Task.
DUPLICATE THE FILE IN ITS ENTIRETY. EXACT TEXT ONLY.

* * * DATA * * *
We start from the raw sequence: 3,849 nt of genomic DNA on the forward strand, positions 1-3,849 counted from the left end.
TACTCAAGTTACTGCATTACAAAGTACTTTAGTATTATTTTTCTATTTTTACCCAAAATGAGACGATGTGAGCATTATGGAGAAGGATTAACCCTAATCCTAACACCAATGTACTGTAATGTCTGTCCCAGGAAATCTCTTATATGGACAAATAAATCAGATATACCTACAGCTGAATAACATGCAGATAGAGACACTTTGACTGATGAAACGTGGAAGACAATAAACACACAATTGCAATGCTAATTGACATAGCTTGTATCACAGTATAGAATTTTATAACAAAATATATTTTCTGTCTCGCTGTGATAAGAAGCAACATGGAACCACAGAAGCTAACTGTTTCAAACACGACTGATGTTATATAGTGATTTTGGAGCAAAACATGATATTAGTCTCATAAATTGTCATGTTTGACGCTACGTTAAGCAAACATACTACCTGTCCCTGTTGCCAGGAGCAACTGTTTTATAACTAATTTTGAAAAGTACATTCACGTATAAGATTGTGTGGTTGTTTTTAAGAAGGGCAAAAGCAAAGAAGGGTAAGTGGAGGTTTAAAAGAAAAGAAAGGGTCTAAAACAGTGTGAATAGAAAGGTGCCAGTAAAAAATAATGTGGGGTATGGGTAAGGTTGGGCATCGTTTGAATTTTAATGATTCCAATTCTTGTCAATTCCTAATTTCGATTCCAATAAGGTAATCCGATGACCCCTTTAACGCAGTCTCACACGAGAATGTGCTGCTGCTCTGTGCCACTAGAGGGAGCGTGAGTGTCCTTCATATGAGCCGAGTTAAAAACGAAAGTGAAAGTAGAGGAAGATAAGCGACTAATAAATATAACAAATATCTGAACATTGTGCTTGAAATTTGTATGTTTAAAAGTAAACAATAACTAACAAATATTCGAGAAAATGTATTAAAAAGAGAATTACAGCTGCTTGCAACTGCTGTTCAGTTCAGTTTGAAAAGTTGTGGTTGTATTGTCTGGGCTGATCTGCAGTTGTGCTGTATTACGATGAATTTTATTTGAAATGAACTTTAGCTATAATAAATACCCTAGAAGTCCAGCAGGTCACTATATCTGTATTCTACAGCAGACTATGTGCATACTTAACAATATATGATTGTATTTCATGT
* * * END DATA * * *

We start from the raw sequence: 3,849 nt of genomic DNA on the forward strand, positions 1-3,849 counted from the left end.
TACTCAAGTTACTGCATTACAAAGTACTTTAGTATTATTTTTCTATTTTTACCCAAAATGAGACGATGTGAGCATTATGGAGAAGGATTAACCCTAATCCTAACACCAATGTACTGTAATGTCTGTCCCAGGAAATCTCTTATATGGACAAATAAATCAGATATACCTACAGCTGAATAACATGCAGATAGAGACACTTTGACTGATGAAACGTGGAAGACAATAAACACACAATTGCAATGCTAATTGACATAGCTTGTATCACAGTATAGAATTTTATAACAAAATATATTTTCTGTCTCGCTGTGATAAGAAGCAACATGGAACCACAGAAGCTAACTGTTTCAAACACGACTGATGTTATATAGTGATTTTGGAGCAAAACATGATATTAGTCTCATAAATTGTCATGTTTGACGCTACGTTAAGCAAACATACTACCTGTCCCTGTTGCCAGGAGCAACTGTTTTATAACTAATTTTGAAAAGTACATTCACGTATAAGATTGTGTGGTTGTTTTTAAGAAGGGCAAAAGCAAAGAAGGGTAAGTGGAGGTTTAAAAGAAAAGAAAGGGTCTAAAACAGTGTGAATAGAAAGGTGCCAGTAAAAAATAATGTGGGGTATGGGTAAGGTTGGGCATCGTTTGAATTTTAATGATTCCAATTCTTGTCAATTCCTAATTTCGATTCCAATAAGGTAATCCGATGACCCCTTTAACGCAGTCTCACACGAGAATGTGCTGCTGCTCTGTGCCACTAGAGGGAGCGTGAGTGTCCTTCATATGAGCCGAGTTAAAAACGAAAGTGAAAGTAGAGGAAGATAAGCGACTAATAAATATAACAAATATCTGAACATTGTGCTTGAAATTTGTATGTTTAAAAGTAAACAATAACTAACAAATATTCGAGAAAATGTATTAAAAAGAGAATTACAGCTGCTTGCAACTGCTGTTCAGTTCAGTTTGAAAAGTTGTGGTTGTATTGTCTGGGCTGATCTGCAGTTGTGCTGTATTACGATGAATTTTATTTGAAATGAACTTTAGCTATAATAAATACCCTAGAAGTCCAGCAGGTCACTATATCTGTATTCTACAGCAGACTATGTGCATACTTAACAATATATGATTGTATTTCATGT